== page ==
Book Review: Frightened in France (Alexa Bentley Paranormal Mysteries Book #2) by April A. Taylor

Title: Frightened in France (Alexa Bentley Paranormal Mysteries Book #2 by April A. Taylor)
Author: April A. Taylor
Genre: Paranormal Mystery
Rating: 5 stars
Purchase: Amazon
Review copy provided by the author in exchange for an honest review.

Alexa Bentley is back, and this time, she’s gone international! A series of disturbing murders in Paris send Alexa to some of the City of Light’s most notable attractions. Can she tap into the spectral network quickly enough to prevent another murder? And what do these crimes have to do with a notorious criminal from France’s past? Alexa scoffs at the idea that a ghost could be the murderer… but what if she’s wrong?

Alexa Bentley Paranormal Mysteries – She’s a witty, mystery-solving ghost therapist. From the author of the Midnight Myths and Fairy Tales Series.

Praise for Frightened in France:

“With book one Alex became my favorite unlikely hero. In book two I realized why…She seems like someone I could befriend. Alex is real, relatable, and relative. The story catches you, draws you in, and keeps you enticed till the end.” -Goodreads Reviewer

“I really enjoyed this read as much as the first in the series! New characters are introduced…the adventures they share are thrilling and entertaining.” -Goodreads Reviewer

“A great read that grab[s] your attention.” – Amazon Reviewer
Praise for Missing in Michigan:

“The story is fast-paced, the plot entertaining, the characters – in particular Alexa – are intriguing…this is a gripping read that fans of paranormal mysteries will certainly enjoy.” –I Heart Reading

“Alexa (Alex) Bentley is the type of main character I love…the plot grabbed me and made me want to read on…this is a book I would be quite happy to read a second time.” –Long & Short Reviews

I previously reviewed (and gave it 5 stars!) the first book in the series, Missing in Michigan. Read my review here.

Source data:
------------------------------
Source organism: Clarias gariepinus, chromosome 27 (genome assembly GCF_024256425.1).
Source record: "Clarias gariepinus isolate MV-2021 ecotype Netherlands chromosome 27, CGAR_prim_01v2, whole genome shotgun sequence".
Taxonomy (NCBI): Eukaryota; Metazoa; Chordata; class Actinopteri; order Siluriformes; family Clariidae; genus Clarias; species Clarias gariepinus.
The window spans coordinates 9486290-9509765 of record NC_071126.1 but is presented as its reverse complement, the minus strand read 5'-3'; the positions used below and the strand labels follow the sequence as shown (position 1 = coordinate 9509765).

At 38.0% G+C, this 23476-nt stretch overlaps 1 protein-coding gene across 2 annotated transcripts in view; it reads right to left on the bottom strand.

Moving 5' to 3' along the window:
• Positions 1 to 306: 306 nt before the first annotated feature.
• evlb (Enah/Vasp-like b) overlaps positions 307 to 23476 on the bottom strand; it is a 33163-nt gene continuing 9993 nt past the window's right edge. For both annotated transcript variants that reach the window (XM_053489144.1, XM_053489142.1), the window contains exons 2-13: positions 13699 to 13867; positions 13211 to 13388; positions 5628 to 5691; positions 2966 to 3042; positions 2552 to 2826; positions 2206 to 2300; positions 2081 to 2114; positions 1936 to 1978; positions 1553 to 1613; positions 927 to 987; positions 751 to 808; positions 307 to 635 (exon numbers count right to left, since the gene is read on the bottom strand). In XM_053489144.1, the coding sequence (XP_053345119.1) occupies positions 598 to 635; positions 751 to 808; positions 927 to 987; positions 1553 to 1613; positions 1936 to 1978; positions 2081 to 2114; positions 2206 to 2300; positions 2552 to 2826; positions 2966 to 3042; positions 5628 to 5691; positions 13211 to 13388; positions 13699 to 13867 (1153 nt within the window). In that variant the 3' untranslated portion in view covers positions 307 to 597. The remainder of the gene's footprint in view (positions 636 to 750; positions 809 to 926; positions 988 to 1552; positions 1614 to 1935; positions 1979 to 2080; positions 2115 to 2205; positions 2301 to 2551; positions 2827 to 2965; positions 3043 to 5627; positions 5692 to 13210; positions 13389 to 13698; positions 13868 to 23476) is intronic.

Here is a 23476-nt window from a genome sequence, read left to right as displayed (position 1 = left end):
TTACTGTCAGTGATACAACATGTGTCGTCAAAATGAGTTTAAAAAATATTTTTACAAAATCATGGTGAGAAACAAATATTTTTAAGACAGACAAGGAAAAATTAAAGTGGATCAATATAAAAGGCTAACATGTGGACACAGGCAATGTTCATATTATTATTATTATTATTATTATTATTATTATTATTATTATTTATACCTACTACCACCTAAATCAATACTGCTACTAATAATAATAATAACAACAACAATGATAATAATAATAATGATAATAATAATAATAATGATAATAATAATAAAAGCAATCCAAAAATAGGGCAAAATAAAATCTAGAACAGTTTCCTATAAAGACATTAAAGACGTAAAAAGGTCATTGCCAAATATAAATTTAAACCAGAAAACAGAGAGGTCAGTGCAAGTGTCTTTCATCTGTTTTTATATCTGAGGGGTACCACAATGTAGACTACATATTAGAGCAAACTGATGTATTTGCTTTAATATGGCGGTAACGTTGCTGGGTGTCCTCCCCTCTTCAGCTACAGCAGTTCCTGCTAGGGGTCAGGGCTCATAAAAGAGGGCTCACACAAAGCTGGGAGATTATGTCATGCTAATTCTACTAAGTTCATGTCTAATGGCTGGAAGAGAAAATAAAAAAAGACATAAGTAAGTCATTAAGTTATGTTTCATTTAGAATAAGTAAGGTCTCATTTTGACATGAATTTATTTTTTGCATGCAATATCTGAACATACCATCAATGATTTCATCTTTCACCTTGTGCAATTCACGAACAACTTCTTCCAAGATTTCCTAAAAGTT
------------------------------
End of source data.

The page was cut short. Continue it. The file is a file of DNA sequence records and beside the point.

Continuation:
In this sequel, Frightened in France, Alexa Bentley is back, and this time, a series of disturbing murders sends her to Paris, France. While the city is usually a romantic hangout, now it’s the scene of several gruesome murders… And it’s up to Alexa to prevent the next murder from happening, and to find out who the murderer is, and how she can stop him.

Once again, the story was so compelling I lost all track of time and space as I devoured chapter after chapter. This is my kind of book, spot-on. A relatable, witty heroine who I would love to hang out with in real life, storylines that incorporate murders and supernatural elements, a blast from the past, a setting I’ve visited a few times and really love (who doesn’t love Paris?), and writing that pulls you in from the start.

If you like paranormal mysteries and ghosts, then I absolutely, 100%, recommend this series!

Book Review: Missing in Michigan (Alexa Bentley Paranormal Mysteries Book #1) by April A. Taylor

Title: Missing in Michigan (Alexa Bentley Paranormal Mysteries Book #1)

Author: April A. Taylor

Genre: Paranormal Mystery

Rating: 5 stars

Purchase: Amazon

Review copy provided by the author in exchange for an honest review.

Is she a medium? A psychic? Alexa Bentley only knows one thing for certain; she can talk to ghosts. And sometimes, they take her advice. Missing in Michigan is ideal for fans of the Sookie Stackhouse Southern Mysteries, quirky female characters, and the Paranormal Mystery/Supernatural Suspense genre. This exciting, funny new series will keep you guessing!
Alexa’s unusual ghost therapy skills take her to a remote corner of Michigan’s Upper Peninsula. But this case is much trickier than anything else she’s ever encountered. A grieving ghost, several missing teens, and a supernatural creature from Native American folklore stand in her path. Along the way, she manages a bit of romance and lots of witty humor.
Alexa Bentley Paranormal Mysteries – She’s a witty, mystery-solving ghost therapist. From the author of the Midnight Myths and Fairy Tales Series.
Praise from Early Reviewers:
“I love Alex! She’s the witty, sometimes snarky, definitely quirky best friend you didn’t know you needed.” – Goodreads Reviewer
“The author’s voice is fresh and inviting. I was intrigued from beginning to end! I honestly can’t wait till book 2.” – Goodreads Reviewer
“I enjoyed it very much. It is going to be a very good series.” – Goodreads Reviewer

In Missing in Michigan, the first book in this brand new series, Alexa Bentley isn’t quite sure if she’s psychic, a medium, or something else alltogether, but one thing’s for sure: she can talk to ghost. As a therapist for the deceased, she helps troubled spirits move on to the afterlife, but that’s not always as easy as it sounds.

Her current case, for example, is anything but easy. This time around, rather than a living family asking her to remove a ghost from their property, it’s a grieving ghost enlisting her help. During a seemingly normal case, the ghost refuses to leave until Alexa helps her find her missing son. But then Alexa discovers there are more teens missing…

Missing teens, a supernatural creature from Native American folklore, and of course a plethora of ghostly activity are only the tip of the ice berg. I don’t want to give away any spoilers for the plot, so I’ll just say that a lot of stuff happens, and some of it you wouldn’t expect in the slightest!